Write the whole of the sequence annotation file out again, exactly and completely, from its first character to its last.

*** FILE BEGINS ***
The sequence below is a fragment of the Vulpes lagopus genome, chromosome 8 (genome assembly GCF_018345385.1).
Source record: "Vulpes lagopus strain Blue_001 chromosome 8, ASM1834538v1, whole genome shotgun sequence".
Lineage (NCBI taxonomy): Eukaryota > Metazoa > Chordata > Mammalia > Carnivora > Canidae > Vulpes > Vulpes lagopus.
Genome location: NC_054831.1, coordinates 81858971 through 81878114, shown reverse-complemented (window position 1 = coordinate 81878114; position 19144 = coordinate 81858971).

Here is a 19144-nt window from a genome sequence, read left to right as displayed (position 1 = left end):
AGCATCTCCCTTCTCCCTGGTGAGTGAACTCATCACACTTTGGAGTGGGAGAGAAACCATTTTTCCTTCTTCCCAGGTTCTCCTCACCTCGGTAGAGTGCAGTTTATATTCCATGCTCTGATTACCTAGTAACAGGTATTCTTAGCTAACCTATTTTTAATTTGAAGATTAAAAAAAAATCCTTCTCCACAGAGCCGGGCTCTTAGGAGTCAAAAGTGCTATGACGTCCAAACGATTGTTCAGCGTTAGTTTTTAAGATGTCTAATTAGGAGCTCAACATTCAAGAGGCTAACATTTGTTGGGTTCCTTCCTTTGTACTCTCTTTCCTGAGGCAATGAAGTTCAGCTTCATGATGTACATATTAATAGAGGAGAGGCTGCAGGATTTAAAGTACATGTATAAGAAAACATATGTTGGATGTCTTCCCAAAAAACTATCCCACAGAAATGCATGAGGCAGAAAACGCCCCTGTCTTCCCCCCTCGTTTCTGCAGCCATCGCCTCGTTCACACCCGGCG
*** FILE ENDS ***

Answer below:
The sequence below is a fragment of the Vulpes lagopus genome, chromosome 8 (genome assembly GCF_018345385.1).
Source record: "Vulpes lagopus strain Blue_001 chromosome 8, ASM1834538v1, whole genome shotgun sequence".
Lineage (NCBI taxonomy): Eukaryota > Metazoa > Chordata > Mammalia > Carnivora > Canidae > Vulpes > Vulpes lagopus.
Genome location: NC_054831.1, coordinates 81858971 through 81878114, shown reverse-complemented (window position 1 = coordinate 81878114; position 19144 = coordinate 81858971).

Here is a 19144-nt window from a genome sequence, read left to right as displayed (position 1 = left end):
AGCATCTCCCTTCTCCCTGGTGAGTGAACTCATCACACTTTGGAGTGGGAGAGAAACCATTTTTCCTTCTTCCCAGGTTCTCCTCACCTCGGTAGAGTGCAGTTTATATTCCATGCTCTGATTACCTAGTAACAGGTATTCTTAGCTAACCTATTTTTAATTTGAAGATTAAAAAAAAATCCTTCTCCACAGAGCCGGGCTCTTAGGAGTCAAAAGTGCTATGACGTCCAAACGATTGTTCAGCGTTAGTTTTTAAGATGTCTAATTAGGAGCTCAACATTCAAGAGGCTAACATTTGTTGGGTTCCTTCCTTTGTACTCTCTTTCCTGAGGCAATGAAGTTCAGCTTCATGATGTACATATTAATAGAGGAGAGGCTGCAGGATTTAAAGTACATGTATAAGAAAACATATGTTGGATGTCTTCCCAAAAAACTATCCCACAGAAATGCATGAGGCAGAAAACGCCCCTGTCTTCCCCCCTCGTTTCTGCAGCCATCGCCTCGTTCACACCCGGCG